According to the balance sheet of Banque du Liban (BDL) by mid-May 2023, the central bank’s total assets fell by 38.32% compared to last year, to reach $103.26B amid adopting the 15,000 LBP/USD official rate by BDL. The fall was mainly due to the 82.08% year-on-year (YOY) drop in other assets, grasping 11.58% of BDL’s total assets and reaching $11.96B by mid-May 2023. Furthermore, the gold account, representing 18.01% of BDL’s total assets, increased by 10.63% yearly to reach $18.59B by mid-May 2023. BDL’s foreign assets, consisting of 14.1% of total assets dropped by 9.36% YOY and stood at $14.56B by mid-May 2023, noting that BDL holds in its foreign assets $5B in Lebanese Eurobonds. On a different note, total volume of dollars on Sayrafa platform reached $1,288.75M in the first two weeks of May 2023, meanwhile, BDL’s foreign assets increased by $101.33M during the same period.
According to Ernst & Young Middle East hotel benchmark survey, the occupancy rate in Beirut’s 4- and 5-star hotels reached 36.9% percentage points (pp) by March 2023, down from last year’s percentage of 43.6%. It is unfortunate that Lebanon has the lowest hotel occupancy rate among all Arab countries, despite his favorable Mediterranean weather, cheaper tourism, as well as attractive winter season. In fact, we assume that Lebanon is most likely welcoming expats rather than tourists in the high season of holidays and summer due to high country risk. In more details, the average room rate in dollars currency in Lebanon has decreased significantly by 28.7% to stand at $43 while the RevPAR dropped by 39.7% to reach $16 for the month of March 2023. Moreover, the average room rate in Lebanese pound has increased significantly by 221% due to the sharp deterioration of the national currency despite the drop in room rate in dollars prices. In details, the average room rate in LBP reached LBP 4,578,200 in March 2023 while RevPAR (Revenue per available room) jumped by 171.5% from LBP 622,144 in March 2022 to LBP 1,689,365 in March 2023.
According to the data published by the Association of Lebanese Banks’ (ABL), the total number of cleared checks in the Lebanese financial system slumped from 732,712 checks by April 2022 to 190,418 checks by April 2023. Moreover, the cumulative value of cleared checks in local currency increased remarkably from LBP 10,961B by April 2022 to LBP 17,963B by April 2023. This upsurge is driven by a significant increase in value of Lebanese checks which reflects a larger percentage of discounting Lebanese checks in the market. Meanwhile, the cumulative value of cleared checks in foreign currency fell from $4,070M by April 2022 to $1,688M by April 2023. Moreover, the volumes of cleared checks in Lebanese Pounds and foreign currencies witnessed significant yearly drops of 62.51% and 85.88% respectively to settle at 139,512 and 50,906 checks, by April 2023. Accordingly, the dollarization rate of checks in terms of volume fell from 49.21% in April 2022 to 26.73% in April 2023. Notably, the number of returned checks fell substantially by 68.67% YOY to stand at 1,635 checks. Moreover, the value of returned checks in foreign currency increased by 1.75% by April 2023 to reach $58M, additionally the value of returned checks in local currency increased remarkably by 511.86% YOY to reach LBP 361B by April 2023.
Moreover, the data released by the Ministry of Finance (MoF) recently indicated that Lebanon’s gross public debt hit $101.82B in December 2022, thereby recording an annual increase of 1.4% YOY. The rise is mainly attributed to the annual increase in foreign currency debt (namely in USD) by 7.32%, to stand at $41.34B by December 2022. In turn, total foreign debt grasped a stake of 40.6% of the total public debt by December 2022. It is worth mentioning that $14.23B represents the unpaid Eurobonds, their coupons and accrued interests, due to the default on government Eurobonds in March 2020. Meanwhile, debt in local currency (denominated in LBP) fell slightly by 2.24% to stand at $60.48B in December 2022, and constituted 59.4% of the total public debt. Looking at net domestic debt, which excludes public sector deposits with the central bank and commercial banks, it decreased remarkably by 12.56% YOY to $42.93B in December 2022.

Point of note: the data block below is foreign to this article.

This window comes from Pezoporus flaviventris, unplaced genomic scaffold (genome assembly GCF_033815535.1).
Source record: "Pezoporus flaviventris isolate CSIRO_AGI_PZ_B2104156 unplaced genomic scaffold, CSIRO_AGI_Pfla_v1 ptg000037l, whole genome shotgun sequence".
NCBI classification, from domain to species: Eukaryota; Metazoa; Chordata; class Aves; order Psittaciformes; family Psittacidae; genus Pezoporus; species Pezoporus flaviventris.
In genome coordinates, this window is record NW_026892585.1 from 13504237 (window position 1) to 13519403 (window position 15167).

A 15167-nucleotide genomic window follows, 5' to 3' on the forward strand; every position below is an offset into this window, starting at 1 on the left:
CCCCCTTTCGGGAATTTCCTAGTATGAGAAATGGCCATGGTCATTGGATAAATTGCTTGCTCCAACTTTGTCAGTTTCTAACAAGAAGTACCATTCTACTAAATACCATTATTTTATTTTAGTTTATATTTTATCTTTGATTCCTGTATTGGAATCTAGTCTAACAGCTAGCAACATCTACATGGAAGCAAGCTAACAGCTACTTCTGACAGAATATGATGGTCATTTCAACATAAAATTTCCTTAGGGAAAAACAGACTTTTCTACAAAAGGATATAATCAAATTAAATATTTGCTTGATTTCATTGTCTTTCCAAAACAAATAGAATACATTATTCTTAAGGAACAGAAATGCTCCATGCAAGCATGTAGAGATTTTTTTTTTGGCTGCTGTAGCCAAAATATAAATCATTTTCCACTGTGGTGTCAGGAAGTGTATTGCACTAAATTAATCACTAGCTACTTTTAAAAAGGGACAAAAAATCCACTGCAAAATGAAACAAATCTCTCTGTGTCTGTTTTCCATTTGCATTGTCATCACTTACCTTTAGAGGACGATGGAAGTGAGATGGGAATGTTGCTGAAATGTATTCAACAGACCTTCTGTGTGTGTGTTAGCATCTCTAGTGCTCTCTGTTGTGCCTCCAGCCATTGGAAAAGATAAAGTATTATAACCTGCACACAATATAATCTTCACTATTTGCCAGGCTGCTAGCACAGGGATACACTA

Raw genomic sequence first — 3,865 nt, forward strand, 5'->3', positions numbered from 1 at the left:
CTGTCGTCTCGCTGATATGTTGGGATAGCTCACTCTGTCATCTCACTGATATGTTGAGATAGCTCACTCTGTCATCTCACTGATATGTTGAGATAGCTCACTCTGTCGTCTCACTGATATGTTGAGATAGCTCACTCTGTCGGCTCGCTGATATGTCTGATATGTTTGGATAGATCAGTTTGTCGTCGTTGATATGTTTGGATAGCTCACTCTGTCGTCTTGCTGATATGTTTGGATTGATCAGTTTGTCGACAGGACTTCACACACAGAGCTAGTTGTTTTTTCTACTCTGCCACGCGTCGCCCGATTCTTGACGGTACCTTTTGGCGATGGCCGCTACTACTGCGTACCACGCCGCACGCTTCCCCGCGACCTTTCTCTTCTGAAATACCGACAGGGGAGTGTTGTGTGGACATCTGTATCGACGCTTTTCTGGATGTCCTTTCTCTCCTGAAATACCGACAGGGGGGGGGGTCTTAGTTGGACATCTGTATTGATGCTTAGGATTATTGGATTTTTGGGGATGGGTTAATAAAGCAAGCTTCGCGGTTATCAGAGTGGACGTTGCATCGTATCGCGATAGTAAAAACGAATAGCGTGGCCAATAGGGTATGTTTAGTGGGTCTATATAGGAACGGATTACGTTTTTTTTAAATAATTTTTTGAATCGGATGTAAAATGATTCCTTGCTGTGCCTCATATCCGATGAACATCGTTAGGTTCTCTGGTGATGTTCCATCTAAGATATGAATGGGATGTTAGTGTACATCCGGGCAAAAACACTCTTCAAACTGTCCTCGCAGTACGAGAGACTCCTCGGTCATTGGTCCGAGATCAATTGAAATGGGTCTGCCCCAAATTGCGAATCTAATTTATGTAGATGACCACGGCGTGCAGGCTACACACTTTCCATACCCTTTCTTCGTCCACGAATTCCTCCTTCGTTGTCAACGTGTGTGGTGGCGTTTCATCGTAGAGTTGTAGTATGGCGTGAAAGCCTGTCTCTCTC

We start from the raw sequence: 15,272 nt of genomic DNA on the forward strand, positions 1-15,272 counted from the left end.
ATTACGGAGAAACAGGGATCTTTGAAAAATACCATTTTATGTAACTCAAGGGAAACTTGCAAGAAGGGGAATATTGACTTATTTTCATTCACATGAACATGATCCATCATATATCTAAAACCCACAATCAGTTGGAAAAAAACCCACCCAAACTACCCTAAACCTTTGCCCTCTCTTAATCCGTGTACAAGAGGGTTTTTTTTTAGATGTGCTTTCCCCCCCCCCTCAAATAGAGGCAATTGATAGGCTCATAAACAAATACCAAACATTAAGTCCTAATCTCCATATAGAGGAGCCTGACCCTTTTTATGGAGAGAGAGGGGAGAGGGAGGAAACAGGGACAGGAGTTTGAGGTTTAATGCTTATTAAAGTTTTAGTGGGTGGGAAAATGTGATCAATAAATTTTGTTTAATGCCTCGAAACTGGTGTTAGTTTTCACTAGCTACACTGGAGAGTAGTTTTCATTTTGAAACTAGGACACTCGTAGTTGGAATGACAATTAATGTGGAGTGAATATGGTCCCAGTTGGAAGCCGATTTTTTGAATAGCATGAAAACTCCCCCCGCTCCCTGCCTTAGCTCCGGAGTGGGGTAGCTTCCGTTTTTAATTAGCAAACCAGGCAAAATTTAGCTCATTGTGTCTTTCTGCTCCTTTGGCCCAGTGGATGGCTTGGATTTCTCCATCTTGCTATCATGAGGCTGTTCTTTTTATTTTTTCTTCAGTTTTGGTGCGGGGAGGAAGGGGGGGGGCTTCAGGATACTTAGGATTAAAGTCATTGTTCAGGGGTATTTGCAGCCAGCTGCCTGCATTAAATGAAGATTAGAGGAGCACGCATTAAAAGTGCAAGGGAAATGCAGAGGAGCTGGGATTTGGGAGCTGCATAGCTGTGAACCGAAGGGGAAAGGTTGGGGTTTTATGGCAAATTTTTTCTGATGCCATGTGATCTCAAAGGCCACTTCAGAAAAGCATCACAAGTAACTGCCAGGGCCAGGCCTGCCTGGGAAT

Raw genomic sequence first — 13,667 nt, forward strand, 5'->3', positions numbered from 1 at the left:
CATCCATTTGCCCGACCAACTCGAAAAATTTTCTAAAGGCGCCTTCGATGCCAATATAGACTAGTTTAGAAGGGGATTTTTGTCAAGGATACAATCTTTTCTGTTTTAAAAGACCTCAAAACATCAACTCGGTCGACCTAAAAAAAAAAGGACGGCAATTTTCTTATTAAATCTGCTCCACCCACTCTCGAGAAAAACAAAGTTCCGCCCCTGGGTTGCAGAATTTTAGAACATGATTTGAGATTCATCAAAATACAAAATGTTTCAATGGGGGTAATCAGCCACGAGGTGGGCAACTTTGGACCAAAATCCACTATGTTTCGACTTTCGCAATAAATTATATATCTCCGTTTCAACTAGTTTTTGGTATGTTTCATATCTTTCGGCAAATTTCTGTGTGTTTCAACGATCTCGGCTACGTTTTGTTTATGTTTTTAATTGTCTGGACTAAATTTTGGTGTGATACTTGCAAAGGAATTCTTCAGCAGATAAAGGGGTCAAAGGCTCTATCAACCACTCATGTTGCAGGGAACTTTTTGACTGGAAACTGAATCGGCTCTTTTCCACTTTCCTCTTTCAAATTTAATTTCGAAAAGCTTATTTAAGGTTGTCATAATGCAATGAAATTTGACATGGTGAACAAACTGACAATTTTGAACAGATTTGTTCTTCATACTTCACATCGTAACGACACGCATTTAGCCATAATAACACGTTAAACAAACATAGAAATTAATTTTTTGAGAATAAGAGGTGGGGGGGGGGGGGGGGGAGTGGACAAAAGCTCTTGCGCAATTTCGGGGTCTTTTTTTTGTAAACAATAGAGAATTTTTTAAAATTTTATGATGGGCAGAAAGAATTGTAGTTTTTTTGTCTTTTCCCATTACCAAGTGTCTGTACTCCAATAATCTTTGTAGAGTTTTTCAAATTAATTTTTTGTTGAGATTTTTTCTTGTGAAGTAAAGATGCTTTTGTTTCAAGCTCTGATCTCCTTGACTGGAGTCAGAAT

According to BDL’s latest monetary report, the BOP recorded a surplus of $1.17B by March 2023, far exceeding the deficit over the same period last year of $1.47B. Accordingly, Net foreign Assets (NFAs) of BDL fell by $830.1M, as BDL has continued to make some intervention on Forex market through the “Sayrafa” rate while the NFAs of commercial banks rose by $2B by March 2023.
As for Lebanon’s consolidated commercial banks’ balance sheet, total assets decreased annually by 33.32% to stand at $115.15B by March 2023 amid BDL’s adoption of a new official exchange rate of LBP 15,000 per USD. On the assets side, currency and deposits with Central Bank represented a high figure of 74.2% of total assets; they dropped annually by 24.2% to settle at $85.44B in March 2023. Deposits with the central bank (BDL) represented 99.14% of total reserves, and decreased by 23.01% YOY, to reach $84.7B in March 2023. Furthermore, Vault cash in Lebanese pound fell by 72.72% on a yearly basis to stand at $738.6M by the same period. The drop is attributed to the calculation based on the new official exchange rate of LBP 15000 per USD. On the liabilities side, resident customers’ deposits were the main account, representing 65.11% of total liabilities; they decreased by 26.95% since March 2022 to reach $74.97B in the month of March 2023. In more details, deposits in foreign currencies (95.8% of resident customers’ deposits) decreased by 7.82% YOY to reach $71.82B by March 2023, additionally deposits in LBP (4.2% of resident customers’ deposits) fell by 87.27% YOY to stand at $3.15B by March 2023. Noting that Lebanon has become dollarized and cash based.
Despite these developments, BLOM Lebanon PMI registered signs of contraction but at a softer pace with the headline PMI index posting 49.4 in May, down from 49.5 in April and 49.7 in March. Lebanon’s private sector has emerged as a resilient force amidst the country’s economic turmoil in May 2023. However, it is essential to acknowledge that the private sector’s resilience alone cannot solve Lebanon’s complex economic crisis. Structural reforms, transparent governance, and a supportive business environment are crucial to foster sustained growth and attract domestic and foreign investments. Lebanon’s government, policymakers, and institutions must work collectively to address the root causes of the crisis and implement measures that promote stability, strengthen institutions, and enhance the business climate.
In conclusion, while Lebanon’s private sector showcases resilience and potential, a comprehensive and coordinated approach is necessary to overcome the multifaceted challenges facing the nation. By fostering an environment conducive to business growth, implementing structural reforms, and ensuring transparent governance, Lebanon can pave the way for a more stable and prosperous future. The private sector’s ability to adapt and innovate provides hope, but sustained recovery requires collaborative efforts from all stakeholders, with a focus on long-term sustainable solutions.